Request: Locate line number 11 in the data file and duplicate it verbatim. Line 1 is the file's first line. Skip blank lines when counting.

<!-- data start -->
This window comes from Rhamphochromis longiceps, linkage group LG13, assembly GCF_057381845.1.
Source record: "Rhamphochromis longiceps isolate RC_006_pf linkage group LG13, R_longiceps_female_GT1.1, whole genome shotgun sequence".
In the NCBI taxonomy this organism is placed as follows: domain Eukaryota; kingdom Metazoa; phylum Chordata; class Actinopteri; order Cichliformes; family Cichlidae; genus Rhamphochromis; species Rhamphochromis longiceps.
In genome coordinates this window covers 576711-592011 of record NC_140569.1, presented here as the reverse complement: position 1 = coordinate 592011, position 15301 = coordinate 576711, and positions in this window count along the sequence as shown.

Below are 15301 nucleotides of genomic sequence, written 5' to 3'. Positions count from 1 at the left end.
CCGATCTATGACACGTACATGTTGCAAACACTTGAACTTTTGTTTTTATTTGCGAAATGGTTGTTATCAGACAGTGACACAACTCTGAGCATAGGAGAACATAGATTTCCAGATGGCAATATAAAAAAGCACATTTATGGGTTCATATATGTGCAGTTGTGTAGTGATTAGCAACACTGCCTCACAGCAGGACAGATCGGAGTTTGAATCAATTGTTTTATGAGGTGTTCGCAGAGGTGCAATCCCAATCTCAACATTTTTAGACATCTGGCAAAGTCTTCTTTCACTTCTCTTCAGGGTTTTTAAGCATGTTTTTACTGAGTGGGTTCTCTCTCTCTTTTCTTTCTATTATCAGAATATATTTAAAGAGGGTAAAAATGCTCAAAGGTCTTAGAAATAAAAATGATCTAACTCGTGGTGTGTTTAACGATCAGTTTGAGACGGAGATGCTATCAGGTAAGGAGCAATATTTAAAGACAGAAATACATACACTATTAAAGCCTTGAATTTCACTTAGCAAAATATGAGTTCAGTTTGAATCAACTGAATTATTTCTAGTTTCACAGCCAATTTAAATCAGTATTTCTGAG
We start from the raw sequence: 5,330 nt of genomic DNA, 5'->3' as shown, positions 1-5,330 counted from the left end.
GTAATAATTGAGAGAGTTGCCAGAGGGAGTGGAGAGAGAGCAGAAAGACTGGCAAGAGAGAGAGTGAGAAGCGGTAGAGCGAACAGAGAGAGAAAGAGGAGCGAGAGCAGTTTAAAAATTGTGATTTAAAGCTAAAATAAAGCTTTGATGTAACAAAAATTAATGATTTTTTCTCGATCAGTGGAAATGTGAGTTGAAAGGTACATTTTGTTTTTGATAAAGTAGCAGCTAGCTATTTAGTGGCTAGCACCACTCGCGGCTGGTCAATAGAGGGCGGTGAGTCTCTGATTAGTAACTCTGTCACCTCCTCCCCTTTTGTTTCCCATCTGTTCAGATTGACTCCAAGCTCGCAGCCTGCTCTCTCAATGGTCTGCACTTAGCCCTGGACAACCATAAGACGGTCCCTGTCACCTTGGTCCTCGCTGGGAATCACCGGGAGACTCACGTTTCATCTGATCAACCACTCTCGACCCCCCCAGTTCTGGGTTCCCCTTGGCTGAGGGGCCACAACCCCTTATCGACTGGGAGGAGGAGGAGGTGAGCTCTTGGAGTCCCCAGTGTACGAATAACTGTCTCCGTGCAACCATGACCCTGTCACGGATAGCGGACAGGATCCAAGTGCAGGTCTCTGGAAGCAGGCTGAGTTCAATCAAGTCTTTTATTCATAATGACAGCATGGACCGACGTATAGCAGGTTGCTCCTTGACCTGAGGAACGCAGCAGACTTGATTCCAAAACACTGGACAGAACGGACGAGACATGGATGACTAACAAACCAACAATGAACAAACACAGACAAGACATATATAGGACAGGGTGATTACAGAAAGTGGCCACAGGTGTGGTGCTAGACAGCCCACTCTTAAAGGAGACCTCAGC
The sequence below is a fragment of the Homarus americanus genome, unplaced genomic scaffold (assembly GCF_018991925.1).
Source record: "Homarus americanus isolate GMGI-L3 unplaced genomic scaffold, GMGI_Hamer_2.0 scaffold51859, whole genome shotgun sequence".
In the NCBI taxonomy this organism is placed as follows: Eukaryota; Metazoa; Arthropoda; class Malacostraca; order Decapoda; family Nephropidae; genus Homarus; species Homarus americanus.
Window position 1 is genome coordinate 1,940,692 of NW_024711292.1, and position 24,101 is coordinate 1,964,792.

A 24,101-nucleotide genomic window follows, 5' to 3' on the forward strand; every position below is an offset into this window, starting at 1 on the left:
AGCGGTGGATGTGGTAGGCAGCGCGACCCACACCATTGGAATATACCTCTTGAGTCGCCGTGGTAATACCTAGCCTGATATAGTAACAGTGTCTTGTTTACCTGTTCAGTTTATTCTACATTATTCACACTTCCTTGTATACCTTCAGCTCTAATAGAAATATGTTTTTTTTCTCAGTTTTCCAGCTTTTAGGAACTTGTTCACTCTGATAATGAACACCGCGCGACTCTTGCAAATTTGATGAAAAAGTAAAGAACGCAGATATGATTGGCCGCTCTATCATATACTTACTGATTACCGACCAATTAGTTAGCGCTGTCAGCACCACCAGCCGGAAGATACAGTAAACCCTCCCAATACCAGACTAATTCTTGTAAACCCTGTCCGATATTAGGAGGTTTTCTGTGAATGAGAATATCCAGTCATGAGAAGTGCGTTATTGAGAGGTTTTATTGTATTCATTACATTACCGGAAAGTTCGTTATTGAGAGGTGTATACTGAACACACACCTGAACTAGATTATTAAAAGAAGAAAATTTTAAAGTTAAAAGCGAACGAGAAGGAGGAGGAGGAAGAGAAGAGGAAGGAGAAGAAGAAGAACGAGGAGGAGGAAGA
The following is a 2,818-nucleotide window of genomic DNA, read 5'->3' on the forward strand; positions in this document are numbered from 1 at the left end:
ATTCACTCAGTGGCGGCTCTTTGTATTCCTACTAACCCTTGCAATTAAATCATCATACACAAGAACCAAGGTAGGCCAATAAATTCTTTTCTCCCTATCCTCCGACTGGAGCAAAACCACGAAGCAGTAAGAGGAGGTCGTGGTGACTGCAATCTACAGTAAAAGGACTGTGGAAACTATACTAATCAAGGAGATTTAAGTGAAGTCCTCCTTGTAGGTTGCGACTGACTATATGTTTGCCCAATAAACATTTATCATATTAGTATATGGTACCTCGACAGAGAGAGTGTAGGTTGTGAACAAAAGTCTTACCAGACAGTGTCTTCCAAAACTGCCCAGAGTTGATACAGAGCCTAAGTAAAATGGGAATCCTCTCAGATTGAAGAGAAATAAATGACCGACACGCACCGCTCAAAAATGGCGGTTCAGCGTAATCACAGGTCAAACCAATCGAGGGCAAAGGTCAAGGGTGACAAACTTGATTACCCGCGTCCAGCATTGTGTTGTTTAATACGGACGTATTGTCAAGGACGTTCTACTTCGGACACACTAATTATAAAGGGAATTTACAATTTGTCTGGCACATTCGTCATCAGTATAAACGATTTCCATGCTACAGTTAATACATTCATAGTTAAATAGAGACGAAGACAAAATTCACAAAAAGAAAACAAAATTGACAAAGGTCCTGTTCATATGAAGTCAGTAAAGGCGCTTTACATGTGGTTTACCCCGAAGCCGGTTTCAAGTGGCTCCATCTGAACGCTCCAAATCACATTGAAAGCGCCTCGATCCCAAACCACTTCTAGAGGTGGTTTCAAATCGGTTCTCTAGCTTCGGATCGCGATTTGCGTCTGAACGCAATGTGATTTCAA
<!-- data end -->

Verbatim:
In the NCBI taxonomy this organism is placed as follows: Eukaryota; Metazoa; Arthropoda; class Malacostraca; order Decapoda; family Nephropidae; genus Homarus; species Homarus americanus.